Hardcover ISBN: 9780804796637
Paperback ISBN: 9780804797771
Ebook ISBN: 9780804797801
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The U.S.-led intervention in Afghanistan mobilized troops, funds, and people on an international level not seen since World War II. Hundreds of thousands of individuals and tens of billions of dollars flowed into the country. But what was gained for Afghanistan—or for the international community that footed the bill? Why did development money not lead to more development? Why did a military presence make things more dangerous?
Through the stories of four individuals—an ambassador, a Navy SEAL, a young Afghan businessman, and a wind energy engineer—Noah Coburn weaves a vivid account of the challenges and contradictions of life during the intervention. Looking particularly at the communities around Bagram Airbase, this ethnography considers how Afghans viewed and attempted to use the intervention and how those at the base tried to understand the communities around them. These compelling stories step outside the tired paradigms of 'unruly' Afghan tribes, an effective Taliban resistance, and a corrupt Karzai government to show how the intervention became an entity unto itself, one doomed to collapse under the weight of its own bureaucracy and contradictory intentions.
About the author
Noah Coburn is Professor of Anthropology at Bennington College. He is the author of Bazaar Politics: Power and Pottery in an Afghan Market Town (Stanford, 2011) and Derailing Democracy in Afghanistan: Elections in an Unstable Political Landscape (2014) with Anna Larson. He has been conducting ethnographic research in Afghanistan since 2005, as well as working for the United States Institute of Peace, Chatham House and the Afghan Research and Evaluation Unit and as an election observer.
"Coburn's experienced eye demonstrates that understanding local culture is a two way street. Highly recommended for Afghans, or anyone puzzled by the policies of international military and civilian institutions and in need of practical advice on how to cope with their strange ways of thinking."
—Thomas Barfield, Boston University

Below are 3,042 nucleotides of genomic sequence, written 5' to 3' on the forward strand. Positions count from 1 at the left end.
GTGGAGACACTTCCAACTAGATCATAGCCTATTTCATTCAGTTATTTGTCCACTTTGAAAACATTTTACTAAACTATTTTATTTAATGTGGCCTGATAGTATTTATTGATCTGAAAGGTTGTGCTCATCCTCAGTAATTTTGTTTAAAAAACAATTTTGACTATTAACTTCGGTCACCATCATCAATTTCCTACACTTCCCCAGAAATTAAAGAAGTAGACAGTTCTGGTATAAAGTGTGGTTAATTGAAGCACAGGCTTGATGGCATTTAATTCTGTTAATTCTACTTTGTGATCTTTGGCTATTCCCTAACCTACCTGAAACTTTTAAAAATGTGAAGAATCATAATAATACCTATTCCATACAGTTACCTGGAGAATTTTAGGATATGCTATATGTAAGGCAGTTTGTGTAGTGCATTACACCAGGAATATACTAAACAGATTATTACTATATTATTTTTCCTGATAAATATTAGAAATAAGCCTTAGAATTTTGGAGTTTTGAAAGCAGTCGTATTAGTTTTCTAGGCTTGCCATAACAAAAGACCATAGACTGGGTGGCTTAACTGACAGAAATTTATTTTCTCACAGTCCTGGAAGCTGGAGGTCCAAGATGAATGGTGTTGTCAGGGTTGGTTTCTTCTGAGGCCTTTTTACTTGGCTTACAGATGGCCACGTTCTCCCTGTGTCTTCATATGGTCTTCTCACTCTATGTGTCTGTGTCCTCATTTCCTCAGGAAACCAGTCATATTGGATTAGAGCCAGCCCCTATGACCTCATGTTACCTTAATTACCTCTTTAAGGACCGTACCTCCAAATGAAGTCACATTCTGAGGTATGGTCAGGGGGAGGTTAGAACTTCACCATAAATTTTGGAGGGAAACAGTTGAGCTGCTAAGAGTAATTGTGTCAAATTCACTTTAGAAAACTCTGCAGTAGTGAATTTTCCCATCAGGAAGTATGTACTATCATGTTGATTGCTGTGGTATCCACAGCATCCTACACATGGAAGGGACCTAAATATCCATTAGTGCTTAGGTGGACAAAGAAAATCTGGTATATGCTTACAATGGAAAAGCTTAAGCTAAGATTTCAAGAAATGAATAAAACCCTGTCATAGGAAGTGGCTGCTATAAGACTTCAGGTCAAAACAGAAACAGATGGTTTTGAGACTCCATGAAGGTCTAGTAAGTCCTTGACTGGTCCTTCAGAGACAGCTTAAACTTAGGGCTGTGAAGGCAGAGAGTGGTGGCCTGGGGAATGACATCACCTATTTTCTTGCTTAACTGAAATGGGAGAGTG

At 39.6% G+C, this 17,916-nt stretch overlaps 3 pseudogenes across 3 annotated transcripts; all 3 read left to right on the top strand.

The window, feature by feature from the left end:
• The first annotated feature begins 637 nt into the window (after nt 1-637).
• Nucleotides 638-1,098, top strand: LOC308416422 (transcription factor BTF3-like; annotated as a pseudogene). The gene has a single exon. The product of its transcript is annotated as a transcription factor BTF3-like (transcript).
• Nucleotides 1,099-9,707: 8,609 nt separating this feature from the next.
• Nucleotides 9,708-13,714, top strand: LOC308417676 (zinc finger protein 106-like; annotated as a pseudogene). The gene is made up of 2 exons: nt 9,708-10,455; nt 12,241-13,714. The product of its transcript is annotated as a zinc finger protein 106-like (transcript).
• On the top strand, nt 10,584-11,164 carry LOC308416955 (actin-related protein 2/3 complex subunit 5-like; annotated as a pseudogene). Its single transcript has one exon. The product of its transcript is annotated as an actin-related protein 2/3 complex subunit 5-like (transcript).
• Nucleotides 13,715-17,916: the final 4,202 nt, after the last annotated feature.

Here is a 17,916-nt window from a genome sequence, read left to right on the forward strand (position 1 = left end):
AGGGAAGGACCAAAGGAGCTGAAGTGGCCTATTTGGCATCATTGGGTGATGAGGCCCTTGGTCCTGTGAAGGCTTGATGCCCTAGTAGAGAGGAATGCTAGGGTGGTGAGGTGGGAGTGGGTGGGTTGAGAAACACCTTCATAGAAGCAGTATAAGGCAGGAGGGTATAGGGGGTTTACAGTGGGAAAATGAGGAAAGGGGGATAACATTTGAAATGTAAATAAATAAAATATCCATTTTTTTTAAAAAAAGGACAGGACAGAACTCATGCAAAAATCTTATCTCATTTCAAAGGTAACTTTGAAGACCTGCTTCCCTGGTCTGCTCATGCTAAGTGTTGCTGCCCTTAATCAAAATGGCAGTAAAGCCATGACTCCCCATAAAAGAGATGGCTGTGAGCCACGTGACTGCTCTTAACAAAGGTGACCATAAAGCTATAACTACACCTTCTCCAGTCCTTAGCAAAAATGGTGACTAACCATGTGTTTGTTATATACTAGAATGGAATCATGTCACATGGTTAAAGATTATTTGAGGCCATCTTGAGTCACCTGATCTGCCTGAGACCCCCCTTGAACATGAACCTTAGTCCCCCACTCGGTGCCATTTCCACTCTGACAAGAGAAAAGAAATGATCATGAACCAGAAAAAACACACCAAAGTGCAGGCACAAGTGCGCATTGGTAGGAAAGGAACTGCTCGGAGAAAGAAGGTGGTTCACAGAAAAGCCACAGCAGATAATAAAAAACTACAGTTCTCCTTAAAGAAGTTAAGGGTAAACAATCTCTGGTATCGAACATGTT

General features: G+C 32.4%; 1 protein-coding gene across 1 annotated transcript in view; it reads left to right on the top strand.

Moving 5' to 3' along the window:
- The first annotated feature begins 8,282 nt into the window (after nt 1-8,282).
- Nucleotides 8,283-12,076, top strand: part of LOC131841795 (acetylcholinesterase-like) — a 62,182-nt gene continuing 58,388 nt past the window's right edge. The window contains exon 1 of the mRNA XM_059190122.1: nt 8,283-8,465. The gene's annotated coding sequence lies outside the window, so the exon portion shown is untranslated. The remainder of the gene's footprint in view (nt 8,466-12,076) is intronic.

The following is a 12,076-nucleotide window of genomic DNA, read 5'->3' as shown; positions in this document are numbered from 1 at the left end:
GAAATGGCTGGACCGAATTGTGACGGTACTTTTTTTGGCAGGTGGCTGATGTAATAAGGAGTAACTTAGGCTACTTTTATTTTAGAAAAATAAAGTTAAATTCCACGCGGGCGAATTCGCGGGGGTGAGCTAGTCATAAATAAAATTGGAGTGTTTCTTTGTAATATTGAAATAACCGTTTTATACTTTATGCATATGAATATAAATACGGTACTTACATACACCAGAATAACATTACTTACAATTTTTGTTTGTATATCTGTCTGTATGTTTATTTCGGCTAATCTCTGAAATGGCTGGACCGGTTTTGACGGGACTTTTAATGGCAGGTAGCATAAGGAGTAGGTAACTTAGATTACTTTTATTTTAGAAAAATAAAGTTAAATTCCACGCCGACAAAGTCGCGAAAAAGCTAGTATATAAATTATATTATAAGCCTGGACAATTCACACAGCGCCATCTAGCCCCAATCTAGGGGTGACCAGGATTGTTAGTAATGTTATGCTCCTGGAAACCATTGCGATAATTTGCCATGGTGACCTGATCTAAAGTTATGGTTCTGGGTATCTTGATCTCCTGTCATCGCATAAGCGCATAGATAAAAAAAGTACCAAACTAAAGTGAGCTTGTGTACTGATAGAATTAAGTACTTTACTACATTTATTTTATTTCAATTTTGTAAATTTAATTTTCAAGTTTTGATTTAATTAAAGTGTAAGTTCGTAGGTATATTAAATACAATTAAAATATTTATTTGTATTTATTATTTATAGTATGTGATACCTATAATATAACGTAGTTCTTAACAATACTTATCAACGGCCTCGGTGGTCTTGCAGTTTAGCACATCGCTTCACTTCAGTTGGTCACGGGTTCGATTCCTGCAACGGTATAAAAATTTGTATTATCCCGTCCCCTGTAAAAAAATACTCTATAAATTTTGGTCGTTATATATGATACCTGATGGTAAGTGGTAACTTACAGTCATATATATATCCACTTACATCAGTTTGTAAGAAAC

"Rich in description and thick with ironies, Losing Afghanistan reveals the insanities of a war run by and for contractors, and by soldiers posing as development agents. In this first-hand account of war-time Afghanistan, Coburn navigates the various and sometimes shared assumptions of walled off foreigners and the world they created in which Afghans play but minor parts. A quiet indictment."
—Catherine Lutz, Brown University
"Losing Afghanistan provides a unique window into the longest, most costly US and international intervention since the Second World War. Having spent over a decade researching and writing about Afghanistan, living with ordinary Afghans, and a bewildering array of international actors, Coburn illuminates the chasm between what ordinary Afghans think and want, and what international actors assume and do, and the frustration and disillusionment that resulted."
—Michael Keating, Associate Director, Chatham House, and Former UN Deputy Envoy to Afghanistan, Kabul
"Though it receives little regard in the conference rooms where policy decisions are arrived at, anthropology in the person of field ethnographers like Noah Coburn provides a much-needed perspective that is almost always ignored or only turned to after the fact. In its careful attention to pinpointing the places where abstract policy gets stuck in practice, Losing Afghanistan demonstrates why anthropology is desperately needed as both counsel and corrective, and why its small-scale but critical truths are so often ignored."
—David Edwards, American Anthropologist
"Coburn convincingly shows that any anthropological understanding of the international intervention in Afghanistan needs to describe the specific subculture of the foreign military, humanitarian workers, consultants, or journalists who flocked into the country in the aftermath of the Taliban regime's fall....Coburn's compelling book is a must-read for everybody interested in Afghanistan and more generally in peacebuilding interventions."
—Noah Coburn, Anthropological Quarterly